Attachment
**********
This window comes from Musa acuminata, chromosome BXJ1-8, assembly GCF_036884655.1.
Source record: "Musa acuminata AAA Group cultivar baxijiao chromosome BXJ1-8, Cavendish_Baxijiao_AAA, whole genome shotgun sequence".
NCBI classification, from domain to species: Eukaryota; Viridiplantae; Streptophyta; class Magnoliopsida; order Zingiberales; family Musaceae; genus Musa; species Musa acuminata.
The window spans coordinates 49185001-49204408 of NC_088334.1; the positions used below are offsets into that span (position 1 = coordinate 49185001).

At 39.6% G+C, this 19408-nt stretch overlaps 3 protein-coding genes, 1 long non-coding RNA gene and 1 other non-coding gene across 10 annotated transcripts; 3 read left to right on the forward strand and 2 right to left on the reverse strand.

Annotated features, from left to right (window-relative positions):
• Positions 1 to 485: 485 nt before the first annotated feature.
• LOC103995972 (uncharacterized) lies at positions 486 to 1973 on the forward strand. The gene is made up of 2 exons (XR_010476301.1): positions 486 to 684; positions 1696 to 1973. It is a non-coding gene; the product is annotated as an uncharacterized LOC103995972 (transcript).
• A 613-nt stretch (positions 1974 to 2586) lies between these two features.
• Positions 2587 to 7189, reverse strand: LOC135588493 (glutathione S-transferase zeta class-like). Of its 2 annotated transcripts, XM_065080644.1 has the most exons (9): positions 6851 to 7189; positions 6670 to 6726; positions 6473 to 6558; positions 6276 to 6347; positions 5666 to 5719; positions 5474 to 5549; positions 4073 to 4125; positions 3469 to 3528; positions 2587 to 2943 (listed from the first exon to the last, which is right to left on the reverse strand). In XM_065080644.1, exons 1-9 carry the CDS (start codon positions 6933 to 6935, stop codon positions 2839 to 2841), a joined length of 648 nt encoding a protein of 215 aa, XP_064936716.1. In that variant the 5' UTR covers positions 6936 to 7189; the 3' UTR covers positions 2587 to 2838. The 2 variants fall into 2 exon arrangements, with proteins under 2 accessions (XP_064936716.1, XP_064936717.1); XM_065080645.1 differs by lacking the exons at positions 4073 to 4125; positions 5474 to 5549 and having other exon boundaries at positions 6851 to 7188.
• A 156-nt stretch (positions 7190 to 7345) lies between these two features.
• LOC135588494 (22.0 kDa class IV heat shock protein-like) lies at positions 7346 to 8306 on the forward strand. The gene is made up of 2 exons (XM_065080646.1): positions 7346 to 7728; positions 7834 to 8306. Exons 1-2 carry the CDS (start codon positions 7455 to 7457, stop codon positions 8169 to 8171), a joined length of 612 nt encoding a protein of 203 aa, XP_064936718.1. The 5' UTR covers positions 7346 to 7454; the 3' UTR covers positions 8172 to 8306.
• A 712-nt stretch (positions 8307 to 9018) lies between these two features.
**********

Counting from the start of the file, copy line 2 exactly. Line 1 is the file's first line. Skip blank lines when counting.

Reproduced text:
Source record: "Musa acuminata AAA Group cultivar baxijiao chromosome BXJ1-8, Cavendish_Baxijiao_AAA, whole genome shotgun sequence".